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Wax and Wayne
Magic-Lantern Superstars

Newark, NJ - Newark Airport. The pits. We're on our way to Charleston, SC for a performance of our Halloween Show at the Sottile Theatre, a magnificent restored historic theater in the center of town. Our new co-stars, Wax and Wayne, are with us.

Wax and Wayne are two triops, little water-bugs about a half-inch long, who travel in a thermos bottle. When I was a child I saw a drawing of a magic-lantern projecting bugs on the wall. I've wanted to try it ever since, and our Halloween Show seemed like the perfect occasion. I bought a kit to grow the triops -- strange looking creatures with three eyes that have existed since before the time of the dinosaurs -- and after several false starts, I've succeeded in raising our two acrobats.

Back to the Airport. We always cause a scene when we go through security, because we carry the lantern lenses and the slides with us, and the X-ray machines go nuts. The security man is methodically going through the lens case, which also contains Wax and Wayne's thermos.

          Or is it --

"What's this?" he demands.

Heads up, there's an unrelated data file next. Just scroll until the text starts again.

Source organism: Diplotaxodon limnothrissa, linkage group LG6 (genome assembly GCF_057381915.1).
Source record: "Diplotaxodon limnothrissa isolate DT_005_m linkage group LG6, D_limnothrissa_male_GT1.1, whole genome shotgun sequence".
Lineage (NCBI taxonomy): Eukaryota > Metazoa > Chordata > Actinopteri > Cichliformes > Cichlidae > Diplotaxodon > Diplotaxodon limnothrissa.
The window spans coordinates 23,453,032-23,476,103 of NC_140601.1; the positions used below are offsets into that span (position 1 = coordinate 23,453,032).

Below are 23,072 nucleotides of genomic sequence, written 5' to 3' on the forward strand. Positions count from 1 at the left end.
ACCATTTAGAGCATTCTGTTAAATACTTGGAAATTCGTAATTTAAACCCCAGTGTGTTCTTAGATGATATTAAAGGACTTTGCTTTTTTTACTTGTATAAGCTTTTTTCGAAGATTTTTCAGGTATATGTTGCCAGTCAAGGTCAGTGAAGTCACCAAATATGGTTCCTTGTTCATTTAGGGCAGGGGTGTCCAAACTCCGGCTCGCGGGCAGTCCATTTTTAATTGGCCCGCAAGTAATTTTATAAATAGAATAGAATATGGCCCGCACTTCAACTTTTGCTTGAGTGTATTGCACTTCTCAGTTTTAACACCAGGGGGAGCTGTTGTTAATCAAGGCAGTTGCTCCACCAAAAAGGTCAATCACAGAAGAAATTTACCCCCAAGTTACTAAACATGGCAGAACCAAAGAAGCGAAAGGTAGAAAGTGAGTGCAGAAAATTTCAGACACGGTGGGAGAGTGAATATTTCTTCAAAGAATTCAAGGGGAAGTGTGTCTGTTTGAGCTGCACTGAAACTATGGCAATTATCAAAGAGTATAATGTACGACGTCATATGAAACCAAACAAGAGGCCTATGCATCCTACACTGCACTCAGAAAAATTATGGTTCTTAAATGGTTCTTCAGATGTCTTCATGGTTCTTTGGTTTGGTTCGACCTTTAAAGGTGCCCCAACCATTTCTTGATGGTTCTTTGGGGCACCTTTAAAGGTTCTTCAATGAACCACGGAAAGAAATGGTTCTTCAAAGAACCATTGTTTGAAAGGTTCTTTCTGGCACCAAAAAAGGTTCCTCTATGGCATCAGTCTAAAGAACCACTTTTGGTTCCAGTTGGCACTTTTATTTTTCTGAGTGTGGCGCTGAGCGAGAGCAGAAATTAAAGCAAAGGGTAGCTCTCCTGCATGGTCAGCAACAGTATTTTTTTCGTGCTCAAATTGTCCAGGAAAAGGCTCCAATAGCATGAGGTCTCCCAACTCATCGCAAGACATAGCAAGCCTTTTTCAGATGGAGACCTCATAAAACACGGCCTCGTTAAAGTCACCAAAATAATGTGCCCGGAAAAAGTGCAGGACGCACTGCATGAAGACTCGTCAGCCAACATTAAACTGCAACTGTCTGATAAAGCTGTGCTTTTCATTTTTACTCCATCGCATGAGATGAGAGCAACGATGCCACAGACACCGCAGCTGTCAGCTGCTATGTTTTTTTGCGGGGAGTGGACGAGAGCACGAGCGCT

"Bugs," says I.

"Nah, man. For real."

"For real bugs," says I. I unscrew the top of the jar. Wax and Wayne live in a foul smelling brown brew of their own making. You can't see a thing down there. "We carry bugs in here. Big bugs. Live ones."

"There's no bugs in there."

"Sure there are." I say. "Just stick your finger in."

"CLOSE THAT THING UP, MAN!" And we're through security.

Postscript - Wax and Wayne did not perform well in Charleston. Wayne hid out of sight in the corner of the tank slide, and Wax had such a severe case of stage fright he took a dump in the middle of his act, right there on screen. I was so disconcerted by this that after the show I forgot our stars, and left their thermos backstage. The theater manager, an animal lover, very kindly rescued them, and set them free in a South Carolina puddle. They are now giving the South Carolina palmetto bugs competition.

Postscript Two - As an experiment to see how large I could grow triops, I tried another set, which I named See and Saw. Unfortunately, Saw, the biggest, ate See for Thanksgiving dinner, right in front of my assembled grandchildren. We called him "Saucy" after that.

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Last Update: June 29, 2004
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